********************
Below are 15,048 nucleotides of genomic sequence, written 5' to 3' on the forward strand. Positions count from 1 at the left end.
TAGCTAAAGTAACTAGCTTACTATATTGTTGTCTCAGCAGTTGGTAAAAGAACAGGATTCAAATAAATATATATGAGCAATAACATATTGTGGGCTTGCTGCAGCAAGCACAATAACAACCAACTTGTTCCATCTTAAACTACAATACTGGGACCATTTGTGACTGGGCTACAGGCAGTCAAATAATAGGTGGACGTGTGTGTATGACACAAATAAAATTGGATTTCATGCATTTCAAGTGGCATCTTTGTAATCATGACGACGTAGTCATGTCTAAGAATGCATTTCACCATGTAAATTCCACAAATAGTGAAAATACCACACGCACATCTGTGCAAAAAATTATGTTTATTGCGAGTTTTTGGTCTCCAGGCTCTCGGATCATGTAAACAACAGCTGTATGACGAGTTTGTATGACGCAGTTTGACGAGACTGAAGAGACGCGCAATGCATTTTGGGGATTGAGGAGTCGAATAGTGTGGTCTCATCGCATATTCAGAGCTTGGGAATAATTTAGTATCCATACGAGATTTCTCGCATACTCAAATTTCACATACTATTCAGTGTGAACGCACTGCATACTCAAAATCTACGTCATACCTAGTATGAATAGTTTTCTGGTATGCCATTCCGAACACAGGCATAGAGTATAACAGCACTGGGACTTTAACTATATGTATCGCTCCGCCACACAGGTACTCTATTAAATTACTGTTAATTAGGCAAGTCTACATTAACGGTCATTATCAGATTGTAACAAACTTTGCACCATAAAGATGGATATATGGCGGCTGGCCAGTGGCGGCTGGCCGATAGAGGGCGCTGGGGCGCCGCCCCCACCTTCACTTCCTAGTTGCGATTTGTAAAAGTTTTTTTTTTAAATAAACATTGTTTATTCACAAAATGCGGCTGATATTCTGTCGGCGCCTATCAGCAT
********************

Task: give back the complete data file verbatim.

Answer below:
Below are 15,048 nucleotides of genomic sequence, written 5' to 3' on the forward strand. Positions count from 1 at the left end.
TAGCTAAAGTAACTAGCTTACTATATTGTTGTCTCAGCAGTTGGTAAAAGAACAGGATTCAAATAAATATATATGAGCAATAACATATTGTGGGCTTGCTGCAGCAAGCACAATAACAACCAACTTGTTCCATCTTAAACTACAATACTGGGACCATTTGTGACTGGGCTACAGGCAGTCAAATAATAGGTGGACGTGTGTGTATGACACAAATAAAATTGGATTTCATGCATTTCAAGTGGCATCTTTGTAATCATGACGACGTAGTCATGTCTAAGAATGCATTTCACCATGTAAATTCCACAAATAGTGAAAATACCACACGCACATCTGTGCAAAAAATTATGTTTATTGCGAGTTTTTGGTCTCCAGGCTCTCGGATCATGTAAACAACAGCTGTATGACGAGTTTGTATGACGCAGTTTGACGAGACTGAAGAGACGCGCAATGCATTTTGGGGATTGAGGAGTCGAATAGTGTGGTCTCATCGCATATTCAGAGCTTGGGAATAATTTAGTATCCATACGAGATTTCTCGCATACTCAAATTTCACATACTATTCAGTGTGAACGCACTGCATACTCAAAATCTACGTCATACCTAGTATGAATAGTTTTCTGGTATGCCATTCCGAACACAGGCATAGAGTATAACAGCACTGGGACTTTAACTATATGTATCGCTCCGCCACACAGGTACTCTATTAAATTACTGTTAATTAGGCAAGTCTACATTAACGGTCATTATCAGATTGTAACAAACTTTGCACCATAAAGATGGATATATGGCGGCTGGCCAGTGGCGGCTGGCCGATAGAGGGCGCTGGGGCGCCGCCCCCACCTTCACTTCCTAGTTGCGATTTGTAAAAGTTTTTTTTTTAAATAAACATTGTTTATTCACAAAATGCGGCTGATATTCTGTCGGCGCCTATCAGCAT